Ask Me Anything: We want to update our Membership structure, where should we start?
Senior Consultant & Analyst
As more and more people are venturing outside of their homes in search of new or familiar activities (and while change is the norm), now is a great time to recalibrate your membership structure. Are your memberships designed in a way that welcomes new members and encourages lapsed members to return? If not, or if you’re not sure, it may be time to rethink your memberships.
Updating your membership structure can feel like a daunting task, and there’s no doubt that it’s a big undertaking. By approaching it deliberately and methodically, JCA Arts Marketing has helped many organizations restructure their memberships.
The first step in restructuring a membership program is to understand who your current members are and how they actually use their memberships. It’s essential to review the behavior of your current and lapsed members, which is best accomplished through a Customer Behavior Analysis—a deep dive into the membership behavior data in your CRM. With a Customer Behavior Analysis, you’ll be able to answer the following questions (and more):
- Who are your members?
- What did they do before joining your organization—visits, donations, other interactions?
- How frequently do members renew, and how long does it take to get a renewal?
- What membership benefits are currently being used, and which are going unused?
- Which levels of member are taking advantage of which benefits?
Understanding these questions will be crucial in order to identify where changes to the membership structure might be needed. If you’re simply making some tweaks to pricing and benefits, you may find that this behavior analysis is enough information to make confident, data-driven decisions that drive results.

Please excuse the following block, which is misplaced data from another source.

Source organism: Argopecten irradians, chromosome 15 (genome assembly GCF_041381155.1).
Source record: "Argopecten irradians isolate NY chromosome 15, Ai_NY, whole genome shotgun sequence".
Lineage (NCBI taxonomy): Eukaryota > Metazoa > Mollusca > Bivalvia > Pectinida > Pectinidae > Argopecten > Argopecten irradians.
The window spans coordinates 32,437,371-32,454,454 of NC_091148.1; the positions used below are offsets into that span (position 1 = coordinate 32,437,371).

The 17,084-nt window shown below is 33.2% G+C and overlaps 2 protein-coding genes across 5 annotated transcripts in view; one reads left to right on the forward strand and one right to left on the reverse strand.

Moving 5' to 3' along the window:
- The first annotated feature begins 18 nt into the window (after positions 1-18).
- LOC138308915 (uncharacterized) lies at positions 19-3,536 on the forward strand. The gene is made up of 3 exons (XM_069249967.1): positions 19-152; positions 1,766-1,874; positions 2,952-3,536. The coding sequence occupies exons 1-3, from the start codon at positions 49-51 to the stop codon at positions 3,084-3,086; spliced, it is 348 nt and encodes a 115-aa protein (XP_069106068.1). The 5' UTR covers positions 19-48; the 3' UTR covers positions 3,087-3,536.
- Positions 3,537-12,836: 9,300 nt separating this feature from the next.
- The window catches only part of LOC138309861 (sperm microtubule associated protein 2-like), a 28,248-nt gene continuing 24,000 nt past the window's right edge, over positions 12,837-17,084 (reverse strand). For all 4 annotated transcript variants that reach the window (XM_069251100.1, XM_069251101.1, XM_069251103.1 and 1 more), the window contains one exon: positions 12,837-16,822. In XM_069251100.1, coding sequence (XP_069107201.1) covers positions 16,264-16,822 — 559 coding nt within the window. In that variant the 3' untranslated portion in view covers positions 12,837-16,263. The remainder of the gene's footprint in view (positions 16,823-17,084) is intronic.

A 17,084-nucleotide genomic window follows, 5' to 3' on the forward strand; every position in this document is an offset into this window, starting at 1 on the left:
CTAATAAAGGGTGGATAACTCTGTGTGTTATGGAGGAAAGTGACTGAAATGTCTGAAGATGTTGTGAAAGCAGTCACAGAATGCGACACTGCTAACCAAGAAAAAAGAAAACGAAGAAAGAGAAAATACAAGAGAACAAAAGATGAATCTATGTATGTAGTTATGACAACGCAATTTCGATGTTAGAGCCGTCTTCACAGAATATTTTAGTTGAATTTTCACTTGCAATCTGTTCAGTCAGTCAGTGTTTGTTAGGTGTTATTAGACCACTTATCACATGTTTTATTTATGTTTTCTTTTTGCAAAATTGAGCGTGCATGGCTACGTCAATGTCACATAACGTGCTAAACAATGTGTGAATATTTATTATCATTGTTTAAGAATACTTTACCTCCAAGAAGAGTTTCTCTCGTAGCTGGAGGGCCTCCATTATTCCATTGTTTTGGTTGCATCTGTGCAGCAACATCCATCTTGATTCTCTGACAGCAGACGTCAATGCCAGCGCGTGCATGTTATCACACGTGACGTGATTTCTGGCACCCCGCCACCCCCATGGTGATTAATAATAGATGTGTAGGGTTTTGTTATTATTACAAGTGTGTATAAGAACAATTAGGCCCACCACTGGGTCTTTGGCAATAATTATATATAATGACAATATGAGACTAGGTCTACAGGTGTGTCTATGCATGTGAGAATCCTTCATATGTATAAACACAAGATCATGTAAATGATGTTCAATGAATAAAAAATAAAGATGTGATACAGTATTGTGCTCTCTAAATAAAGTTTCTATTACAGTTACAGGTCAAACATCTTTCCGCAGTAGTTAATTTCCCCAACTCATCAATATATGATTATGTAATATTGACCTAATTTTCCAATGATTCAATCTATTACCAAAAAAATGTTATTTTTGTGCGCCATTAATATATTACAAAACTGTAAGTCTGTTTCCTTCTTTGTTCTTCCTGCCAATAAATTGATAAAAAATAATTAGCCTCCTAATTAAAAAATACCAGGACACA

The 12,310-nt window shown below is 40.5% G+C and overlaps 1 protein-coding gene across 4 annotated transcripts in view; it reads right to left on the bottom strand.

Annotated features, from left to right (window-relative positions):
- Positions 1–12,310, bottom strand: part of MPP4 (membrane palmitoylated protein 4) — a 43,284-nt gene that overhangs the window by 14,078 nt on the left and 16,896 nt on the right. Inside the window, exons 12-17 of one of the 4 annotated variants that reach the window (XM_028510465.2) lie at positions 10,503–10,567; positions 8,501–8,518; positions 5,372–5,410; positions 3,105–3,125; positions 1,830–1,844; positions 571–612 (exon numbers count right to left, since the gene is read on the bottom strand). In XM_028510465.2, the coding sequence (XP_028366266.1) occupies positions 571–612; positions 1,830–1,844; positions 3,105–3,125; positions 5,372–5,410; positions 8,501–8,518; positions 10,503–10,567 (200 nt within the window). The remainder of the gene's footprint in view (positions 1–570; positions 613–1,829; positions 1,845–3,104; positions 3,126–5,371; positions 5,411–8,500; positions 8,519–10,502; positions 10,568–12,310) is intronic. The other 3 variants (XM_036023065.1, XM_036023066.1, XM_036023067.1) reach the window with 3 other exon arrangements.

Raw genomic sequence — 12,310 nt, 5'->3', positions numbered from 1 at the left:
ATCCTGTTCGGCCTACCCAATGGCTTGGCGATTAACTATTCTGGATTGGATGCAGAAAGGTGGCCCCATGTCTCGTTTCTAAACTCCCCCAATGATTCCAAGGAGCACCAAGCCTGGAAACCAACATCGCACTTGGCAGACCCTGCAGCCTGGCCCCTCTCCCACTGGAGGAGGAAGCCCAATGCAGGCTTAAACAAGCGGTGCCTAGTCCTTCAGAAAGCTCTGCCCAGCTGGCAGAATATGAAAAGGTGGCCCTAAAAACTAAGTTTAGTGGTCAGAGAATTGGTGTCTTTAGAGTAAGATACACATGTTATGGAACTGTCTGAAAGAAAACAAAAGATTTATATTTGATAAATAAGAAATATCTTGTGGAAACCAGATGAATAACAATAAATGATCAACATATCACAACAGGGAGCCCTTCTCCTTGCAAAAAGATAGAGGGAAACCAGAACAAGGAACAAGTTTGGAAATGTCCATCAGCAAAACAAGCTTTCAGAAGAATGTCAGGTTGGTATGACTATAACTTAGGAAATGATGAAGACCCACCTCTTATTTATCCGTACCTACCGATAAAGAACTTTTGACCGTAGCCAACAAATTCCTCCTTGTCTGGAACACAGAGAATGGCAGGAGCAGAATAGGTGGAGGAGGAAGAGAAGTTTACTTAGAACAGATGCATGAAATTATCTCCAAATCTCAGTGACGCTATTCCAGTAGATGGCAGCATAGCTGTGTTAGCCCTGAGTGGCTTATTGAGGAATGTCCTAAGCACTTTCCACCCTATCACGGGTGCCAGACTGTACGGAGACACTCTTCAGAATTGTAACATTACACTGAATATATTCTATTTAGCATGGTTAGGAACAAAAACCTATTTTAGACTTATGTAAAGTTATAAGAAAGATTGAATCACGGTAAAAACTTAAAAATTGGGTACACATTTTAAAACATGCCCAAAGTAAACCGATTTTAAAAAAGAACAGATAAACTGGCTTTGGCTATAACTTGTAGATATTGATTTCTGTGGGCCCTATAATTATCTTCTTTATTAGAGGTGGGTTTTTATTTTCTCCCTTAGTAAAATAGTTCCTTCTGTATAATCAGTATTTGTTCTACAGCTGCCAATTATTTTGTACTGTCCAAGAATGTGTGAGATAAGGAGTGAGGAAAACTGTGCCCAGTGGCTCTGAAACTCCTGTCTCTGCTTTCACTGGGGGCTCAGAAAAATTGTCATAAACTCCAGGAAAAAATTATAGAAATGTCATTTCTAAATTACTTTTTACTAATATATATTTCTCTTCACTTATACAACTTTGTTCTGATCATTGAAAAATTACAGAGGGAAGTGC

However, if you’re looking to do more sweeping changes, you may want use another valuable tool called conjoint analysis. Conjoint analysis is a survey-based form of primary research that allows you to predict demand for a product before going to market. It uses choice architecture to simulate a purchase experience, asking respondents to choose a membership given varying sets of benefits. This decision modeling allows you to identify which benefits potential members value in a membership and how much they are willing to pay for them.
The results from a conjoint analysis provide concrete, actionable information to guide the creation of your new membership structure. You’ll learn which benefits are most valued by members and which are not compelling to drive membership purchases. Conjoint also uncovers price sensitivity, and identifies price points that will maximize revenue, as well as prices that will maximize the number of members.
We have completed customer behavior and conjoint analyses with many organizations over the last few years to help them restructure their membership programs and answer specific questions about their programming, including Arizona Opera, the Perot Museum of Nature and Science, Oakland Museum of California, and La Mirada Theatre for the Performing Arts.
If you’re looking to restructure your membership program, make sure that you have data guiding your decisions every step of the way. And if you’re looking for support, we’re happy to help!